Leah Rusk was riding along in her uncle’s police car when a “shots fired” call squawked across the radio. The report was a false alarm, but the scramble to respond heightened her interest in becoming a police officer.
“Going through town from like North Salem to Jamestown in like five seconds, it was pretty fun,” said Rusk, 17, recalling the day she job shadowed her uncle.
Even before she’s able to start formal training, Rusk has already learned the basics of police work. Rusk attends a summer camp based on the Indiana State Police’s training school and takes criminal justice classes through the West Central Indiana Career and Technical Education Cooperative.
As she begins her senior year at Crawfordsville High School, Rusk will do an internship with local police agencies and the Montgomery County Jail.
“You ask her, she knows every officer’s name, where they live, what shift they’re on. She’s in to this,” said Terry Lawrence, Rusk’s mentor in the Montgomery County Youth Service Bureau’s Juvenile Mentoring Program.
Five years ago when she was first paired with the girl, Lawrence said Rusk didn’t always have a positive view of the police.
As Rusk’s interest in wearing the badge grew, Lawrence helped her sign up for the Indiana Youth Cadet Law Enforcement Academy. During the camp, students undergo physical training, learn defensive tactics and take part in SWAT exercises.
“Even in the last few months, she has become such a positive, confident young woman, especially when I look back at where we were in fifth grade,” Lawrence said.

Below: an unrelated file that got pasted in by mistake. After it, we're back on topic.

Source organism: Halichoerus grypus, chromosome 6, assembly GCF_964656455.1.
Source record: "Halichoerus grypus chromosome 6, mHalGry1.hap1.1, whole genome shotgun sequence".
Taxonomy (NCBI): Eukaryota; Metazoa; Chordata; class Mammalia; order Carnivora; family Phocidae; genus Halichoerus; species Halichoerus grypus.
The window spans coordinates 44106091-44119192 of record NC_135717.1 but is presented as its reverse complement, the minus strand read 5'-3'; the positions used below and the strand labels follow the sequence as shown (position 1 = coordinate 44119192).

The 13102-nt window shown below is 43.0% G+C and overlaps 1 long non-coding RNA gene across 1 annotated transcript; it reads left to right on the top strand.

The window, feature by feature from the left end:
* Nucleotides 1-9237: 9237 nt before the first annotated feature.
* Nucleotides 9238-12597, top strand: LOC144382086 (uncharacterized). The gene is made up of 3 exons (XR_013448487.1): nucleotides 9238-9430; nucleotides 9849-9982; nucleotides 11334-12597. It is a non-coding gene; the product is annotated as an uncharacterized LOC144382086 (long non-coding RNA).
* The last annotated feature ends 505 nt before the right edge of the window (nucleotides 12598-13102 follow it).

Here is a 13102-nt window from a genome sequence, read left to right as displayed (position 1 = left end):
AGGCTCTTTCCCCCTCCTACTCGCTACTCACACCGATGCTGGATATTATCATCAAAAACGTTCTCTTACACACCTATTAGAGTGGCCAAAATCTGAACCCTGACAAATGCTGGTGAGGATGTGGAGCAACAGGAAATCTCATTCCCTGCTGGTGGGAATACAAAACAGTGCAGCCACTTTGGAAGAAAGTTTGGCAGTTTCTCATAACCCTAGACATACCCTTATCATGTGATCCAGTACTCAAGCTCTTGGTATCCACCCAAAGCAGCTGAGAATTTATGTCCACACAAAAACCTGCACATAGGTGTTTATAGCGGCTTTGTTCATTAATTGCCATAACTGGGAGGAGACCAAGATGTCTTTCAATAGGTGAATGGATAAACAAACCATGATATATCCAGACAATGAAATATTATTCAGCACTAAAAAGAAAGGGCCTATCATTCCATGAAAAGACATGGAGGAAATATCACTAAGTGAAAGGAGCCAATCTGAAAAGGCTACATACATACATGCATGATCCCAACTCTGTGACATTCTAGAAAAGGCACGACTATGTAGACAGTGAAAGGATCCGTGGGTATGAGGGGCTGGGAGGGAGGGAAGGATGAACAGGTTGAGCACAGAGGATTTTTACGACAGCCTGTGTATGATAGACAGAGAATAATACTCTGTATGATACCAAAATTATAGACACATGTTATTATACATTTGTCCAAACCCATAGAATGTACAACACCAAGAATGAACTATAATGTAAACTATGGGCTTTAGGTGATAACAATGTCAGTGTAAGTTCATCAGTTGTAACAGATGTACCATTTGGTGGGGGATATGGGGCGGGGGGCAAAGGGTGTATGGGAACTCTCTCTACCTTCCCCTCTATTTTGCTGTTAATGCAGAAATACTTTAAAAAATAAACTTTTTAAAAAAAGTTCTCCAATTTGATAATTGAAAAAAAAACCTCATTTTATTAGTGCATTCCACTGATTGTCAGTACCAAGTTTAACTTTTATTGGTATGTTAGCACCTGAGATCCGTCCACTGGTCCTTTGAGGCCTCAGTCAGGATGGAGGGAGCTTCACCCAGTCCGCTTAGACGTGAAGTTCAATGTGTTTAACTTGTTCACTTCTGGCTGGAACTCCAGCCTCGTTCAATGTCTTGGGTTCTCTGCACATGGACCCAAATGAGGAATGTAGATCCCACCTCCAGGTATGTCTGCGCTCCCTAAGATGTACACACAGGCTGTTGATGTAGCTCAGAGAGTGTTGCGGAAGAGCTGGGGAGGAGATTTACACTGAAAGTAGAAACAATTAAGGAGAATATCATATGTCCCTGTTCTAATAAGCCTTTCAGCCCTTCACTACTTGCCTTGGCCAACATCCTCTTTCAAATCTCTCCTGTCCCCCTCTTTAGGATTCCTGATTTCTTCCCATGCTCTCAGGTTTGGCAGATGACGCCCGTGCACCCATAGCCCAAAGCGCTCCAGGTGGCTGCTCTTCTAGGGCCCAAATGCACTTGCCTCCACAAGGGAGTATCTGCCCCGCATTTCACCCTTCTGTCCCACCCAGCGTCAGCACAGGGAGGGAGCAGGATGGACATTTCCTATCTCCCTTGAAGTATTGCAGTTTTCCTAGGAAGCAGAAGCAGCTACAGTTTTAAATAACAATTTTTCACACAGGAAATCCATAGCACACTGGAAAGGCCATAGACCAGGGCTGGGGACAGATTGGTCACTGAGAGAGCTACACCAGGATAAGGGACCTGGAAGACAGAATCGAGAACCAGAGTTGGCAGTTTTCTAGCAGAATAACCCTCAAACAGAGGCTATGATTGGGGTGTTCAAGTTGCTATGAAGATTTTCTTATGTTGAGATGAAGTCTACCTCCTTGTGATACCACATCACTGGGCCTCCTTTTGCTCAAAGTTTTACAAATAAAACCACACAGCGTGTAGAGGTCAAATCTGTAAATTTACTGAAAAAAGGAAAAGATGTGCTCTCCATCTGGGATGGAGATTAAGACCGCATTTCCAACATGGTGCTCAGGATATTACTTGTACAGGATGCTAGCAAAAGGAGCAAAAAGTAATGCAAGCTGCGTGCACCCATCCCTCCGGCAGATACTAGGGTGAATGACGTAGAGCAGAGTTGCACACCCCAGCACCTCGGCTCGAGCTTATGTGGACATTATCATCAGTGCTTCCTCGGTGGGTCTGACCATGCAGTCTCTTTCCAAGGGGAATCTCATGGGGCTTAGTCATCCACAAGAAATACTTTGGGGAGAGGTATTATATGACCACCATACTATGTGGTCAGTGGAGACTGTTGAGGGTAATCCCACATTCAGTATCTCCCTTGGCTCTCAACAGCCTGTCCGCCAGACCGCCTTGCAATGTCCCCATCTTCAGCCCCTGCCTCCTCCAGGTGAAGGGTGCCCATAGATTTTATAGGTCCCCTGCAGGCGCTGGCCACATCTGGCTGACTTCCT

The camp gives prospective officers a comprehensive look at the public safety community. Firefighters, paramedics, SCUBA divers, forensic experts and K-9 officers speak to the students. The program is a partnership between Indiana Troopers Youth Services, which organizes police camps, and the American Legion Department of Indiana.
Rusk was selected as a team leader this summer. She had been in line to carry the flag when camp organizers decided to give another student an opportunity to step up.
“So they put him in front of me and then he yawned in front of the sergeant, so he had to go all the way to the back,” Rusk said.
Rusk has been named most athletic cadet and was selected by the Legion as the most improved female athlete.
After high school, Rusk plans to attend Indiana University-Purdue University Indianapolis, which runs a cadet officer program, and major in sociology. She could attend the police academy at the same time, allowing her to become a certified police officer when she graduates from college.
“What I like about Leah is she’s known for a very long time what she wants to do,” JUMP program manager Jill Hampton said.
Rusk has set her sights on the city’s top law enforcement position.
“My goal is to take Mike Norman’s job and be the first female [police] chief in Crawfordsville,” she said.